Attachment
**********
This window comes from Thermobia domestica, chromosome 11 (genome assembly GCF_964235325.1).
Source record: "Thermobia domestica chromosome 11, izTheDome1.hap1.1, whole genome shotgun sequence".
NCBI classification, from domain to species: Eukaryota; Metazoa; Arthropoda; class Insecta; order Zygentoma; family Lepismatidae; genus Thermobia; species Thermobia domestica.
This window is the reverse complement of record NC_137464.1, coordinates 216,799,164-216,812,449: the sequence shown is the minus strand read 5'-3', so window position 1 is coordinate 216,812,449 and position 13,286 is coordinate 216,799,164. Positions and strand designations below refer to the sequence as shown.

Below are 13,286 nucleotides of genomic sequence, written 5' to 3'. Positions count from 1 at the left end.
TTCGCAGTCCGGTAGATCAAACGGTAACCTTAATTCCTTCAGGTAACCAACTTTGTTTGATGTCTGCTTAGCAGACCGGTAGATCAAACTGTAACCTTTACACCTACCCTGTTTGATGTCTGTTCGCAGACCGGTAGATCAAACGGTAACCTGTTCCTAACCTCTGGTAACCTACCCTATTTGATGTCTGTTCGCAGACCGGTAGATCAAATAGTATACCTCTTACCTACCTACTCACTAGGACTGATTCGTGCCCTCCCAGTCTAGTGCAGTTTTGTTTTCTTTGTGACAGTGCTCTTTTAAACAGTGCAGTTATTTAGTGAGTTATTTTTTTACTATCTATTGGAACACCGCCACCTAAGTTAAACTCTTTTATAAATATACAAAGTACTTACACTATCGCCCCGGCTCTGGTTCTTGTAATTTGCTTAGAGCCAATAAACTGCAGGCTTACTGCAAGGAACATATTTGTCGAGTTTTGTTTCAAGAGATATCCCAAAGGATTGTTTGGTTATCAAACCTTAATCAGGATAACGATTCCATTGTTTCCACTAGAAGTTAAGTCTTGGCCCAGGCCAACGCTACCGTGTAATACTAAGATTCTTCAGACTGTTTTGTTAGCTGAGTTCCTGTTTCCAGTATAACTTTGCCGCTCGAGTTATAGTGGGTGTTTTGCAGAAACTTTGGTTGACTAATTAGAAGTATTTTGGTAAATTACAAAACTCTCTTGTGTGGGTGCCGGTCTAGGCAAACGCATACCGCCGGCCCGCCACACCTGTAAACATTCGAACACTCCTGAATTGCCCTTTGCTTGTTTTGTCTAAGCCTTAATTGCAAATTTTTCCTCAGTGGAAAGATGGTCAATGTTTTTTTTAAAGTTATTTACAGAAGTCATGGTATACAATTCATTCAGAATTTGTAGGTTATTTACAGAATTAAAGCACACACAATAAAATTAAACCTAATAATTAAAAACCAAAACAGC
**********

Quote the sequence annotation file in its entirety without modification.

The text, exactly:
This window comes from Thermobia domestica, chromosome 11 (genome assembly GCF_964235325.1).
Source record: "Thermobia domestica chromosome 11, izTheDome1.hap1.1, whole genome shotgun sequence".
NCBI classification, from domain to species: Eukaryota; Metazoa; Arthropoda; class Insecta; order Zygentoma; family Lepismatidae; genus Thermobia; species Thermobia domestica.
This window is the reverse complement of record NC_137464.1, coordinates 216,799,164-216,812,449: the sequence shown is the minus strand read 5'-3', so window position 1 is coordinate 216,812,449 and position 13,286 is coordinate 216,799,164. Positions and strand designations below refer to the sequence as shown.

Below are 13,286 nucleotides of genomic sequence, written 5' to 3'. Positions count from 1 at the left end.
TTCGCAGTCCGGTAGATCAAACGGTAACCTTAATTCCTTCAGGTAACCAACTTTGTTTGATGTCTGCTTAGCAGACCGGTAGATCAAACTGTAACCTTTACACCTACCCTGTTTGATGTCTGTTCGCAGACCGGTAGATCAAACGGTAACCTGTTCCTAACCTCTGGTAACCTACCCTATTTGATGTCTGTTCGCAGACCGGTAGATCAAATAGTATACCTCTTACCTACCTACTCACTAGGACTGATTCGTGCCCTCCCAGTCTAGTGCAGTTTTGTTTTCTTTGTGACAGTGCTCTTTTAAACAGTGCAGTTATTTAGTGAGTTATTTTTTTACTATCTATTGGAACACCGCCACCTAAGTTAAACTCTTTTATAAATATACAAAGTACTTACACTATCGCCCCGGCTCTGGTTCTTGTAATTTGCTTAGAGCCAATAAACTGCAGGCTTACTGCAAGGAACATATTTGTCGAGTTTTGTTTCAAGAGATATCCCAAAGGATTGTTTGGTTATCAAACCTTAATCAGGATAACGATTCCATTGTTTCCACTAGAAGTTAAGTCTTGGCCCAGGCCAACGCTACCGTGTAATACTAAGATTCTTCAGACTGTTTTGTTAGCTGAGTTCCTGTTTCCAGTATAACTTTGCCGCTCGAGTTATAGTGGGTGTTTTGCAGAAACTTTGGTTGACTAATTAGAAGTATTTTGGTAAATTACAAAACTCTCTTGTGTGGGTGCCGGTCTAGGCAAACGCATACCGCCGGCCCGCCACACCTGTAAACATTCGAACACTCCTGAATTGCCCTTTGCTTGTTTTGTCTAAGCCTTAATTGCAAATTTTTCCTCAGTGGAAAGATGGTCAATGTTTTTTTTAAAGTTATTTACAGAAGTCATGGTATACAATTCATTCAGAATTTGTAGGTTATTTACAGAATTAAAGCACACACAATAAAATTAAACCTAATAATTAAAAACCAAAACAGC